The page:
Abijatta-Shalla Lakes National Park
Situated in the Great Rift Valley, only 200 kilometers (124 miles) south of Addis Ababa, and in the Lake Langano recreational areas, the Abijatta Shalla lakes National Park attracts numerous visitors. Using Lake Langano as your base, it is an easy trip to visit the National Park, which is 887 square kilometers in size, 482 of these being water.
The altitude of the park ranges from 1540 to 2075 meters, the highest peak being mount Fike, situated between the two lakes. The network of tracks in this park is always developing. At present you can enter at four different points, three of which are inter connected. Approaching from Addis you first reach the Horakello entrance, where the small Horakello stream flows between lakes Langano and Abijatta.
It was created primarily for its aquatic bird life, particularly those that feed and breed on lakes Abijatta and Shalla in Large numbers. The park compresses the two lakes, the isthmus between them and a thin strip of land along the shorelines of each. Developments have been limited to a number of tracks on land, and the construction of seven outposts. While attention is focused on the water birds, the land area does contain a reasonable amount of other wildlife.
Abijatta and Shalla are both terminal lakes but very different in nature. The surrounding area is mainly acacia woodland, some of which is very degraded by man. Lake Abijatta is a shallow pan, only fourteen metres (46 feet) deep, and its level fluctuates periodically, caused in part by human activity but often by natural phenomena as yet not fully understood. The beaches are unstable and saline, and vehicles must not venture too close as there is a very real danger of sinking.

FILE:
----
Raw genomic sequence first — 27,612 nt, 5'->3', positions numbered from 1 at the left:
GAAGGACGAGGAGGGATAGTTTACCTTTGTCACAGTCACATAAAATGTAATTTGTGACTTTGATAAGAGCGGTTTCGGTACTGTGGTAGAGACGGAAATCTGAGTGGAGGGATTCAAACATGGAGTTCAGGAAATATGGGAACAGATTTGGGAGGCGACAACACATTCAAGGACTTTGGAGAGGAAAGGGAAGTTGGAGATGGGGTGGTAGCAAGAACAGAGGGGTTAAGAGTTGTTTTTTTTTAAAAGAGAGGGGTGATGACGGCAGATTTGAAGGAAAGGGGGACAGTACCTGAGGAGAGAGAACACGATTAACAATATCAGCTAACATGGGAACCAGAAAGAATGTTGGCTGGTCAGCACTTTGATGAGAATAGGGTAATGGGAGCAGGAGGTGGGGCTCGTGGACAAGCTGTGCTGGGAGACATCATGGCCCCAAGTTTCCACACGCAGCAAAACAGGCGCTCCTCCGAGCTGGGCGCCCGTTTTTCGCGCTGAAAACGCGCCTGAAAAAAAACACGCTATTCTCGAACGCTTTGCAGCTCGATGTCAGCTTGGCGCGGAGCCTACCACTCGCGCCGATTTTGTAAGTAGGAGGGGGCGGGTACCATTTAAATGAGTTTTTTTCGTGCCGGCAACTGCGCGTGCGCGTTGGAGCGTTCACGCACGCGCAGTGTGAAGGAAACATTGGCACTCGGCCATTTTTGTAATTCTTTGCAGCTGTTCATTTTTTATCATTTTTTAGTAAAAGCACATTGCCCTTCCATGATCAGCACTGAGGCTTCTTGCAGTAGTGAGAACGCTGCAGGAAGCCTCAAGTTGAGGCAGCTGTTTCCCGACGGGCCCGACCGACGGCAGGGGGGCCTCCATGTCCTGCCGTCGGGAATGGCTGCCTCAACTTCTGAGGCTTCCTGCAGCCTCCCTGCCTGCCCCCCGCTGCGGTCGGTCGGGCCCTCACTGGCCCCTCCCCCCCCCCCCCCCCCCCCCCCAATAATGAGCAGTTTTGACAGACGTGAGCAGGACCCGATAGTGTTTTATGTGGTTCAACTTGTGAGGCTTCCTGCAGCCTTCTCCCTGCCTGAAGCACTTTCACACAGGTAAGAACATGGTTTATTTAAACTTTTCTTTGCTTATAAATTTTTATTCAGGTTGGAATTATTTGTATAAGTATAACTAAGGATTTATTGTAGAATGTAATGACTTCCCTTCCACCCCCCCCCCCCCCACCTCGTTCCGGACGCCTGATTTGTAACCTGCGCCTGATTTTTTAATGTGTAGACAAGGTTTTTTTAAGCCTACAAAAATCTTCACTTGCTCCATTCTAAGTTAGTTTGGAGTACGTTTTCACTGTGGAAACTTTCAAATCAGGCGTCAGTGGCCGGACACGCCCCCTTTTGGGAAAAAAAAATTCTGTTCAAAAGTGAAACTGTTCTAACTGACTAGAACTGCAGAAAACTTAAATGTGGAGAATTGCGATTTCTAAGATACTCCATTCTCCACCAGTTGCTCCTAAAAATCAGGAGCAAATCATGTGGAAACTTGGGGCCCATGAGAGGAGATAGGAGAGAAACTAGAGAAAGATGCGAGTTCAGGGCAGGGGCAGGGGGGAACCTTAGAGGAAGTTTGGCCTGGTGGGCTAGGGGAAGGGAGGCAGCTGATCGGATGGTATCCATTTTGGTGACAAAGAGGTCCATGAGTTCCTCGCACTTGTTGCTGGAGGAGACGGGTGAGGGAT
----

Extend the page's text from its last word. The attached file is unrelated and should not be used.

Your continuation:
Lake Shalla, by contrast, is, at 260 metres (853 feet), Ethiopia's deepest Rift Valley lake, possibly the deepest lake in Africa north of the Equator. It is an exceptionally beautiful and still largely un¬touched stretch of water, with several hot springs that bubble up by the shore and flow into the lake.
The sides are steep and rocky — often right down to the shore. Although swimming is considered safe, it may feel strange: the water's colour is like cold tea and there is a high concentration of salts, making it feel soapy. Few fish are found in this lake.
The park was created for the many aquatic bird species that use the lakes, particularly great white pelicans and greater and lesser flamingo. Shalla’s islands are used as breeding sites by many birds, and is home to the continent's most important breeding colony of great white pelicans. Because of the lake's lack of fish, the birds fly to Lake Abijatta — which has no islands — to feed. Other birds include white-necked cormorant, African fish eagle, Egyptian geese, various plover species, and herons. Although renowned for its bird life, Abijatta is now outclassed by Lake Awasa farther to the south.
Local mammals are not numerous but include Grant's gazelle — the northern limit for this species — greater kudu, oribi, warthog, and golden jackal.
It has one of the highest wetland bird diversity in EthiopiaIt is home to 144 water bird species, which is in effect 70.6% of thetotal wetland bird species for the country.It is the most important breeding location for the Great White PelicanIt is known to be the best site in the country to find high number of Lesser FlamingosActs as a staging ground for thousands of migrating waders and ducks during the palaearctic migration period.Shalla is one of the deepest lakes in Africa and is reputedly one of the widest calderas on the continent.